The University has worked with pharmaceuticals company AstraZeneca to research water quality in the Nairobi area.
Poor sanitation leads to untreated wastewater entering river systems in many countries where industrialisation and urbanisation is not supported by appropriate infrastructure. The lack of regulation and enforcement means toxic chemicals can damage the ecology of the natural environment and pose a risk to human health.
Responsible producers of active pharmaceutical ingredients (APIs) are growing increasingly concerned that current environmental risk assessment methods do not adequately reflect the sources and pathways of APIs to the rivers of developing countries.
Now, new research led by the University of Plymouth suggests that failure to ensure the environmental sustainability of growing patient access to medicines in developing economies could increase the risk of adverse environmental impacts.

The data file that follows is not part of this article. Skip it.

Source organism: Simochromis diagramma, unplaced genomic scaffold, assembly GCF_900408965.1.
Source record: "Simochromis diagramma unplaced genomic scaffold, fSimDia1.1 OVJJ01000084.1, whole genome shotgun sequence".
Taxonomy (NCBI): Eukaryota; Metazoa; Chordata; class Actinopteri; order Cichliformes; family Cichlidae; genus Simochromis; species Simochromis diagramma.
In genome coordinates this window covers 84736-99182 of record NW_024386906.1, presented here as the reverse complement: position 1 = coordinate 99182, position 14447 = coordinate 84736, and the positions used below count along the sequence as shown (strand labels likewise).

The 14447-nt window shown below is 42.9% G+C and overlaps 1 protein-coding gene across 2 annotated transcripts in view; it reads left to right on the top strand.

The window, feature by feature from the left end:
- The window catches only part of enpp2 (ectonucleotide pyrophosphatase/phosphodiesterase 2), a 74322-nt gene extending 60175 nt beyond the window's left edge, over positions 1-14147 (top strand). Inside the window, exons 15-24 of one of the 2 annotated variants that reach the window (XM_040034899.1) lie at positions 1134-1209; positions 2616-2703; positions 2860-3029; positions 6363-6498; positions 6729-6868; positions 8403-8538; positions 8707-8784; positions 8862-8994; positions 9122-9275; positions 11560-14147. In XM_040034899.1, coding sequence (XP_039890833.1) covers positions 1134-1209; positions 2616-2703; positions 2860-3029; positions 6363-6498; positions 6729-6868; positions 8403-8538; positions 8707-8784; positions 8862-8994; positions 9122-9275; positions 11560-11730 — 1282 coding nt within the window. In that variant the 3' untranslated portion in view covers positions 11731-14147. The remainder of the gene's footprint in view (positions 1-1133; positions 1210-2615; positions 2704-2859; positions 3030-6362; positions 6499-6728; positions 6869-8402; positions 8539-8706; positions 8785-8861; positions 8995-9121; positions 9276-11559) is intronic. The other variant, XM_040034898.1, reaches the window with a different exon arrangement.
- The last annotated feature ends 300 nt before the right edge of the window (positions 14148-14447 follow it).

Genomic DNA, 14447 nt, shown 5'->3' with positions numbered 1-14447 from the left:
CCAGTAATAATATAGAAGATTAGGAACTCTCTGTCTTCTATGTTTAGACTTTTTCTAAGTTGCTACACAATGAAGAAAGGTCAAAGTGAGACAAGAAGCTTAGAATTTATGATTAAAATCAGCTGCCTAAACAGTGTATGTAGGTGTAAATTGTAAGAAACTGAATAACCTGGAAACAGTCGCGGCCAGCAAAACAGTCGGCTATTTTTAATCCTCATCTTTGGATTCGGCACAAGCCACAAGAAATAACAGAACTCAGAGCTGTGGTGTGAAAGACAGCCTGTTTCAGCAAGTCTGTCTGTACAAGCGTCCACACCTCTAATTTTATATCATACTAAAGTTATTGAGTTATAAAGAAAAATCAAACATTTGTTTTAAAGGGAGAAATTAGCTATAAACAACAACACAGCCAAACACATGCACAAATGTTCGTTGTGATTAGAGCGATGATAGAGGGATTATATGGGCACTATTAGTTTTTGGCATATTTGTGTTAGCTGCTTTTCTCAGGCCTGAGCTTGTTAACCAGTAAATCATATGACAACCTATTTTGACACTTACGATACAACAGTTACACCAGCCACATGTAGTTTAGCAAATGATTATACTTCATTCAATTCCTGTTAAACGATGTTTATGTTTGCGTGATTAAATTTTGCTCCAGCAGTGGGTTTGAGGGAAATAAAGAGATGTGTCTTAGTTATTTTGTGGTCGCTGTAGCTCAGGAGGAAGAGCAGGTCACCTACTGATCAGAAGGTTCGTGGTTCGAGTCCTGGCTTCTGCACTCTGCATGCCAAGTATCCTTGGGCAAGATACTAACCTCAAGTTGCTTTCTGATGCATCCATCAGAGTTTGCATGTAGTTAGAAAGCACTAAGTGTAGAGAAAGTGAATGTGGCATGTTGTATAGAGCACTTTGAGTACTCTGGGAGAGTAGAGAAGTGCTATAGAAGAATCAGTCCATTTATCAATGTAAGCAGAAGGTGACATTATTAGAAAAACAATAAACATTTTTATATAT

Scientists took a series of samples from the Nairobi/Athi river basin in Kenya to assess the source, occurrence, magnitude and risk associated with a range of APIs and other chemicals.
They found elevated levels of drugs including paracetamol, caffeine, sulfamethoxazole and trimethoprim, up to 75km downstream from the urban centre of the city of Nairobi.
Continue reading at University of Plymouth
Image via University of Plymouth